Below are a few examples of what different countries require in advance. Having a hard time finding the requirements for the country you’re moving to? Contact us for some help.

The United States

  • Rabies vaccination record
  • Veterinary health certificate
  • Pets are subject to examination at the first port of arrival for any evidence of disease.
  • A valid rabies (rage) vaccination record must accompany dogs arriving from areas not free from rabies.

The United Kingdom

  • Vaccination record
  • Veterinary health certificate
  • Form C5- This form allows you to declare your pet to Customs and to claim any duty and VAT free reliefs if you are bringing a pet into the UK from outside of the EU.
  • Animals must comply with the Pets Travel Scheme (PETS). The PETS allow dogs or cats to travel into the UK without quarantine so long as they comply with the regulations. Check out Airpets for a list of the PETS regulations.
  • Pets must be licensed by the Animal Health Department
  • Animals must be fitted with a microchip (Scotland)
  • Dogs must receive a tapeworm treatment within 105 days of arrival (Scotland)

Singapore

Netherlands

  • Vaccination record
  • Veterinary health certificate

Canada

  • Vaccination record
  • Veterinary health certificate
  • The veterinary health record certificate must identify the animal by breed, age, gender, and color.

Australia

  • Import application
  • Import permit- Import permits take approximately 10 business days from the date receipt by Department of Agriculture to be approved; however, incomplete or incorrect applications may take longer.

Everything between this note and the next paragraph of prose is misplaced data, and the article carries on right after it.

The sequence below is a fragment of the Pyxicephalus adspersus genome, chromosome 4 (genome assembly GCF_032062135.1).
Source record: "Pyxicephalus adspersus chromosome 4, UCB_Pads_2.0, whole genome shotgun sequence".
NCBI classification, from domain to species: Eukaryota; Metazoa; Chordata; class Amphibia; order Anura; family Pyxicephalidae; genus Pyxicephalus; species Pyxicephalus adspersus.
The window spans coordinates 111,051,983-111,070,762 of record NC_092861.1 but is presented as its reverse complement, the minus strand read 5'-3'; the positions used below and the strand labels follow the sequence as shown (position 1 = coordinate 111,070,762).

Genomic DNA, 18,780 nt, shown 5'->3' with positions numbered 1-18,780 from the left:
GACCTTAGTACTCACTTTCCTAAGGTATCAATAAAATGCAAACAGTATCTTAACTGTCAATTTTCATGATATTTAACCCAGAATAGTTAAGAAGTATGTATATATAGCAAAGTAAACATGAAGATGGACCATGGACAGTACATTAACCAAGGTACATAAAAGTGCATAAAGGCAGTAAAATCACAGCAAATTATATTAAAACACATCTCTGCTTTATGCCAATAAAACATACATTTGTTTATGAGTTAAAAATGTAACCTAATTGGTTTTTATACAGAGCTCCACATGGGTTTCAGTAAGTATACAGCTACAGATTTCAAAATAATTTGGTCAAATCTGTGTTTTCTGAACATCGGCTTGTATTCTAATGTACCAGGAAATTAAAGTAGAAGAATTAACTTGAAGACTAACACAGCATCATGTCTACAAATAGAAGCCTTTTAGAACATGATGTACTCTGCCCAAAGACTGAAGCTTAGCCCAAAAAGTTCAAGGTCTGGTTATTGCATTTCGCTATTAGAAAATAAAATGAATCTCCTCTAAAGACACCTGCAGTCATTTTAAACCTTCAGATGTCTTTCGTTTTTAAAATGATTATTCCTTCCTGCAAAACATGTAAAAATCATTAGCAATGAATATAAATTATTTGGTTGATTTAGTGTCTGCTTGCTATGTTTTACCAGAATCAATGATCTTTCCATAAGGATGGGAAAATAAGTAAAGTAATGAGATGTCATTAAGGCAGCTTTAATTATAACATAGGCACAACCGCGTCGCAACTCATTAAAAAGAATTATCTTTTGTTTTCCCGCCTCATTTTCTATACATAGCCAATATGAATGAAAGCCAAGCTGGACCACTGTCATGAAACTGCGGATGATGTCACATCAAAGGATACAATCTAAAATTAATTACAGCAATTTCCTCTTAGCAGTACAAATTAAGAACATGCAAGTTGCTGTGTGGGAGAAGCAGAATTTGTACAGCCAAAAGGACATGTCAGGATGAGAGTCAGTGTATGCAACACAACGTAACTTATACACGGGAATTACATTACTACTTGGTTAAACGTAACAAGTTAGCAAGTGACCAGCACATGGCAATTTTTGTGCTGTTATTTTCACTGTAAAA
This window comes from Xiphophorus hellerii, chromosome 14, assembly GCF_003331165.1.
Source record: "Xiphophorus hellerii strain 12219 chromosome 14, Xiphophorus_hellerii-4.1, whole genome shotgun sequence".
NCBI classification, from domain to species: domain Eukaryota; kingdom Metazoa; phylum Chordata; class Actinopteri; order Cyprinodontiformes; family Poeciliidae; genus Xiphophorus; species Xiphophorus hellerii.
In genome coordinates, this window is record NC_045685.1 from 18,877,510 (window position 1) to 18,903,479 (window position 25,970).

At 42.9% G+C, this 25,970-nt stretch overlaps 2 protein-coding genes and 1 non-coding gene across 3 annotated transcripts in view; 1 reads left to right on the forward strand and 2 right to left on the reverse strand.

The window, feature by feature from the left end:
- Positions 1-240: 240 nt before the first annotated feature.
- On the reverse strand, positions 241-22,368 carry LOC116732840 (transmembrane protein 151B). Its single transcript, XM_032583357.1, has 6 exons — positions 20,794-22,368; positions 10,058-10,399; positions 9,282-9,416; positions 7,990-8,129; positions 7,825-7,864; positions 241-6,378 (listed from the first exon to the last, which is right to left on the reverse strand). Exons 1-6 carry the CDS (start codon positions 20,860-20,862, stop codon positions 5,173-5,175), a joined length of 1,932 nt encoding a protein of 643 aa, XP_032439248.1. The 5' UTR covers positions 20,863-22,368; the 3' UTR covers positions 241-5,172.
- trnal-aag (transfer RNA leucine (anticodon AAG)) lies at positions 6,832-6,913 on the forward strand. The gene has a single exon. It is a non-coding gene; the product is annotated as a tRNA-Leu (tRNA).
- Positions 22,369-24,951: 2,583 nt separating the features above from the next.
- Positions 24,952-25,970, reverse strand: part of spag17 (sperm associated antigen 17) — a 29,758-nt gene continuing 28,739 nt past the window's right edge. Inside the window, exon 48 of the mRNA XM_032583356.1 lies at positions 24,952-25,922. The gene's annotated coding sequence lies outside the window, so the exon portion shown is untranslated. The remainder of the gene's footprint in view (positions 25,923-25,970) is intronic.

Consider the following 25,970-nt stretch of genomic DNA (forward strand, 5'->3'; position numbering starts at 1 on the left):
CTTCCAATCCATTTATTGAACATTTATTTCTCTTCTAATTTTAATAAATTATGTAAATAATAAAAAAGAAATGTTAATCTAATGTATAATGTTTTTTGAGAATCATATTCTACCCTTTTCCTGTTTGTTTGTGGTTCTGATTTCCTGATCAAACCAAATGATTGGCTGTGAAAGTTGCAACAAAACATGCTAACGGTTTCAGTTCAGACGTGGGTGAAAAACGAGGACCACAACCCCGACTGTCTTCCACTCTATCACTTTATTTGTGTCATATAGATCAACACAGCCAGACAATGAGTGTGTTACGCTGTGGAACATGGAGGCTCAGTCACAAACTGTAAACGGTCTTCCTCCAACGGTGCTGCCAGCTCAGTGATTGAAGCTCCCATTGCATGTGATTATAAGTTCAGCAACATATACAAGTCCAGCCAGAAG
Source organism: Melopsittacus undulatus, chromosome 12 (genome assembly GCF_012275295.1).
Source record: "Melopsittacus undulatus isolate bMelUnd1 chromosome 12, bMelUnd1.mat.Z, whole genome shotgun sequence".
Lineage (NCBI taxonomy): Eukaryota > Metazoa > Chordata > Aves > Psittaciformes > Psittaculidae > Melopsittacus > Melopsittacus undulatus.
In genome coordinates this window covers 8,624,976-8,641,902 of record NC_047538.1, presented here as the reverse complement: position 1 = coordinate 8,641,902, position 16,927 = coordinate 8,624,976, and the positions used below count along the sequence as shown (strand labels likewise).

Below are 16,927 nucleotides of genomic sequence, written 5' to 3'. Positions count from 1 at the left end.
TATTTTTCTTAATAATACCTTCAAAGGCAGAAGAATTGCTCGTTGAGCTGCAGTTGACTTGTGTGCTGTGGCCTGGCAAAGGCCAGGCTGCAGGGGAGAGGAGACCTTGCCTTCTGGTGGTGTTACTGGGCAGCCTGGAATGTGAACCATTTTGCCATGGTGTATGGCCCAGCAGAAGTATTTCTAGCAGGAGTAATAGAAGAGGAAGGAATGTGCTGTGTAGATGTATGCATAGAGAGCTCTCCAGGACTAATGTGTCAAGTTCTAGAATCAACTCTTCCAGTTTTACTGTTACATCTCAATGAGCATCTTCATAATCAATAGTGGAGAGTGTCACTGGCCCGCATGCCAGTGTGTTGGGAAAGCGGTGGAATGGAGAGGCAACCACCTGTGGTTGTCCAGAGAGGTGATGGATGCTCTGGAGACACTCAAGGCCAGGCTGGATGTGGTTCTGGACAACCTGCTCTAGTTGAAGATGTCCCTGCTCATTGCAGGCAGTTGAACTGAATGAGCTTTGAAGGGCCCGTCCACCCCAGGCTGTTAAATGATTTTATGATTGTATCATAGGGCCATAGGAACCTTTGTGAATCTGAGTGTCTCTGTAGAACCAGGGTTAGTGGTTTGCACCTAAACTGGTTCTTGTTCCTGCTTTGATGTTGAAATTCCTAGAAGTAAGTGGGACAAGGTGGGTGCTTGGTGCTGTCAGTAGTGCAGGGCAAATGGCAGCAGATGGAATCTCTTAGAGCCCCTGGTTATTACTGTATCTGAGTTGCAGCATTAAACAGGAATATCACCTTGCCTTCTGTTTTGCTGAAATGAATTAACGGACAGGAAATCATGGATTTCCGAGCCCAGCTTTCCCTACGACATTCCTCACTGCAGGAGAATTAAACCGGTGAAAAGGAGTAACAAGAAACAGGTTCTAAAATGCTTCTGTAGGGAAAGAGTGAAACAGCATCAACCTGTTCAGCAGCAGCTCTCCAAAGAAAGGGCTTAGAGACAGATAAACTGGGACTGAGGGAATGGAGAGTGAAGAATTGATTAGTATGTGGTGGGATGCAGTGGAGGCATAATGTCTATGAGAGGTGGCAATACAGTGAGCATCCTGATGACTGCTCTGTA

• All animals imported to Australia must meet the requirements of the Australian Department of Agriculture and Water Resources and will be quarantined upon arrival.
  • Animals may be visited by only the person identified as the importer during the quarantine period

France

  • Vaccination record
  • Veterinary health certificate
  • Pets must be identifiable through a tattoo or electronic identification, such as a microchip.


After vaccinations, microchipping and paperwork are out of the way, it is important to know how your pet will be traveling.

  • Which airline will you be flying on and what are their policies for international travel with a pet? Dog Jaunt has a great list of airlines and their restrictions for traveling with a pet. 
  • Is your pet small enough that they can ride along with you in the cabin? Will you need to purchase a crate and have them fly down below in cargo?

If your pet is not able to fly in the cabin with you then you will need to purchase a crate and begin crate training. Getting your pet comfortable with their crate is equally important to any other step in this process.

The first step would be to find an appropriately sized crate for your dog or cat. Because dogs come in such varying sizes it’s important to find the right one. For cats, a good rule of thumb is 4 inches larger than their height and length.

crate training your pet
Getting your dog or cat comfortable with their new crate takes time and practice. That is why you can never start too early with crate training. The Humaine Society is a good resource for dog crate training. VetStreet has some good information on crate training for cats that you will find helpful.

So there you have it: Some great tips for helping you navigate the waters of moving pets overseas. We wish you and your furry friend happy moving!